Fuhrer Finger (Fuhrer Thumb too) - 2007

Fuhrer Finger Route Condtions - July 1st

A quick updated provided by Pete Fox

Just wanted to send along a quick note on our climb up the FF. My partner Todd Holmes and I did a quick jaunt up the FF, leaving Paradise at 2:40 a.m. We headed across the Wilson and up the Fan approach to the Finger. (photo of Todd working his way through the narrow section of the Finger).

The climb up to the bench on the Wilson Glacier below the FF was on perfect styrofoam snow. The Finger has narrowed to a 10 foot wide icy step. Above the narrow section the Hourglass was good solid snow with some new snow that had blown in. We had an exciting climb dodging rockfall in the Finger. We climbed the Hourglass to 12000 feet where we found a narrow ramp that bridged across a couple of crevasses to the ridge left of the Nisqually Glacier. We climbed steep snow along the right side of this ridge to 13,000' were we danced around crevasses to summit at 9:40 a.m.

The summit was windy and deserted. We were surprised as we expected to run into folks coming up the DC (see DC report; climbing teams found unnerving avalanche conditions). We descended the DC following the track of some folks who climbed the Kautz. There were a handful of other climbers around the summit. The snow was a mix of solid windblown and softer snow. It didn't seem too bad. We arrived at Paradise at 2:10 p.m. for a long half day on Rainier. (photo of the last 1400 to the crater rim).
Thanks for the report, Pete. Find more of his images from climb over in his FLICKR account.
June 28th

The approach to the Fuhrer Finger via the Nisqually is still straightforward. The crevasses that are open remain easy to navigate around. Between 9000' and 9500' flat benches on the glacier provide excellent bivy sites. Be sure to chose a bivy site that is well out of the rock and ice fall zone for both the Fuhrer and the Wilson Headwall.

The entrance to the Fuhrer Finger is still snow. It is melting out fast though and gets more narrow daily. The snow surface in the lower 500' of the Fuhrer couloir is a mix of suncups and fallen rocks. After this section the snow surface becomes more consistently smooth before changing back to suncups with rocks sitting in them at the top of the couloir. This entire gully is subject to copious amounts of rockfall. Use the edges of the gully and move quickly through this couloir to avoid being smacked by these flying boulders. There are several alcoves along the edge of the gully that provide some shelter from the rockfall during rest breaks.

At the top of the couloir the route finding becomes more difficult due to some large and open crevasses. The traditional method has been to stay on climber's left and follow this ridge up to the Kautz then continue up that route to the summit. Unfortunately this variation starts with a huge, gaping crevasse followed by some steep snow. Instead of trying to climb this technical section most parties have been traversing to climber's right on the upper Nisqually. There are several open crevasses that make the route finding interesting between the top of the Fuhrer couloir and 13000 feet, where one nasty crevasse has stymied several parties. There is a thin snowbridge that crosses this crevasse near the middle. This snowbridge is slowly melting and forming a gap on the uphill side of it making it more difficult each day. It is fairly steep terrain and most parties are setting up a belay to cross this hole. Above this the route to the summit is more direct and easier to navigate.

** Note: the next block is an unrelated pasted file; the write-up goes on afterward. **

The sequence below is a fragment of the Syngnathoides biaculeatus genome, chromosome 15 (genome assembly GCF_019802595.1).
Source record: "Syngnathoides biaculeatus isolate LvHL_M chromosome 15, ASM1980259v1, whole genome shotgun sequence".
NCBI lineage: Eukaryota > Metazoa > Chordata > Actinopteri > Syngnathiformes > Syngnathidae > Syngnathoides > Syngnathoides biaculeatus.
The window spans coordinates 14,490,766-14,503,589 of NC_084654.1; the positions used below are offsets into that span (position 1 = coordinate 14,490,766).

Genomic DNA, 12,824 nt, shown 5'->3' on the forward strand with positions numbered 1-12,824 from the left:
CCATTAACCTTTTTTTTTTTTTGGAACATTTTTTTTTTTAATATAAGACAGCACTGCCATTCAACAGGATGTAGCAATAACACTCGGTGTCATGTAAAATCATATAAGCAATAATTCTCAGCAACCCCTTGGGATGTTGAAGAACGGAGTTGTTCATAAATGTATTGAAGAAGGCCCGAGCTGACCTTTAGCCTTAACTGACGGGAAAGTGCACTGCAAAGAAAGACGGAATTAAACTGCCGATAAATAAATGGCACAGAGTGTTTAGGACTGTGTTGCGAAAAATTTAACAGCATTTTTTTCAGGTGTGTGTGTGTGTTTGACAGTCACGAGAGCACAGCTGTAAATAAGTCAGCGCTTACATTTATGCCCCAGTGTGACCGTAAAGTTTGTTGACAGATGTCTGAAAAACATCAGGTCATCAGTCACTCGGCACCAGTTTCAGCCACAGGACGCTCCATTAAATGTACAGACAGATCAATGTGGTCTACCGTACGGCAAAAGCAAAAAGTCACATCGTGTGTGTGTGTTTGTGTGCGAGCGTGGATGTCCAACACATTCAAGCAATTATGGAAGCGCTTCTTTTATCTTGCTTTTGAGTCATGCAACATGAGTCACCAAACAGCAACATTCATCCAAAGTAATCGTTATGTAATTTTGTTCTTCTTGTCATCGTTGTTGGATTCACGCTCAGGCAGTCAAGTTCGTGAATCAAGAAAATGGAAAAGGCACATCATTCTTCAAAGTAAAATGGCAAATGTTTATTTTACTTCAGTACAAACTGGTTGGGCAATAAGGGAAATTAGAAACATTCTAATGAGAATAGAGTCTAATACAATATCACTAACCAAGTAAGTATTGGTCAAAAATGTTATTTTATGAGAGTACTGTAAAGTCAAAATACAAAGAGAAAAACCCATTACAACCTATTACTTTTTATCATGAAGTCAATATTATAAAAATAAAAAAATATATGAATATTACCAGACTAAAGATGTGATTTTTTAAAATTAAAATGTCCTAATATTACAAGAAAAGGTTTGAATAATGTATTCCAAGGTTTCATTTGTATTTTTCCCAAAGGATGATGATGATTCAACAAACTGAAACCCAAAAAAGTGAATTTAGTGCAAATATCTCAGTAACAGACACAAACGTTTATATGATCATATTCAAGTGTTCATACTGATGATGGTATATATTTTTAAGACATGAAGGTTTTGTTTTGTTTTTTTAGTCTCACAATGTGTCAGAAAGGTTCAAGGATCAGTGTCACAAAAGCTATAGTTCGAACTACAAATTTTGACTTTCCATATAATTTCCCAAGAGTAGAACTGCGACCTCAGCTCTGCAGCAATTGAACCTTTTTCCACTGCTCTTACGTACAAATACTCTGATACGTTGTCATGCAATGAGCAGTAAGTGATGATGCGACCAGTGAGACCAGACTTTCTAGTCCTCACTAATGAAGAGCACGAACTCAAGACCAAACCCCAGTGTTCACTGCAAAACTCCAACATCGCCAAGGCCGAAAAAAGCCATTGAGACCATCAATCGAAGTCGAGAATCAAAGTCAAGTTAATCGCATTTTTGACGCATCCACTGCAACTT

~ Andy Anderson
For more information on the Fuhrer Finger route, check out our archived 2007 reports.

South Tahoma Headwall - 2007

South Tahoma Headwall Route Conditions - June 26th
By, Sky Sjue,

Just shooting you a quick note about South Tahoma Headwall. I saw a big chopper. Were you in there? (No I wasn't, more training)

We got a later start than I wanted. Approach to Success Cleaver is fairly easy with skis by traversing the mountain at 8,300 ft after crossing the Nisqually above Paradise. The South Tahoma Glacier looks like it will become quite the maze, but it's not too bad right now. I wasn't able to spot the high approach off Success Cleaver - wherever it is, it wasn't all snow. We bypassed the bergschrund on the far left, then continued up and right of the main gully.

We called it a day and skied from 11 k. The approach and bypassing the bergschrund took longer than I'd hoped, so we were hard-pressed for time. The route is certainly doable, but conditions could be much better. On the headwall we had unpredictable icy penitentes covered by a blanket of fresh. We also saw lots of rockfall.


Aerial image by Stoney Richards

Kautz Glacier 2007

Kautz Glacier Route - August 10

The Kautz is in great shape! The fan approach is still doable, although the fan itself is completely melted out. There are still several good sources of running water near the camp sites above the turtle. The fixed lines around 11,000' have not changed.


The chute itself is becoming steeper and icier. The lower part can still be climbed easily, but there are a few open cracks and some places with harder and more brittle ice. The upper section is all ice and can be done in two sixty meter pitches. Bring two tools and a few ice screws for this section. There are several larger crevasses open above the ice chute, but they can all be avoided, and the route is for the most part straight forward and direct.



Kautz Glacier Route - July 26

Since the weather has turned good again people are back summiting via the Kautz Glacier. The route is still in good shape and offers an enjoyable climb with few crowds.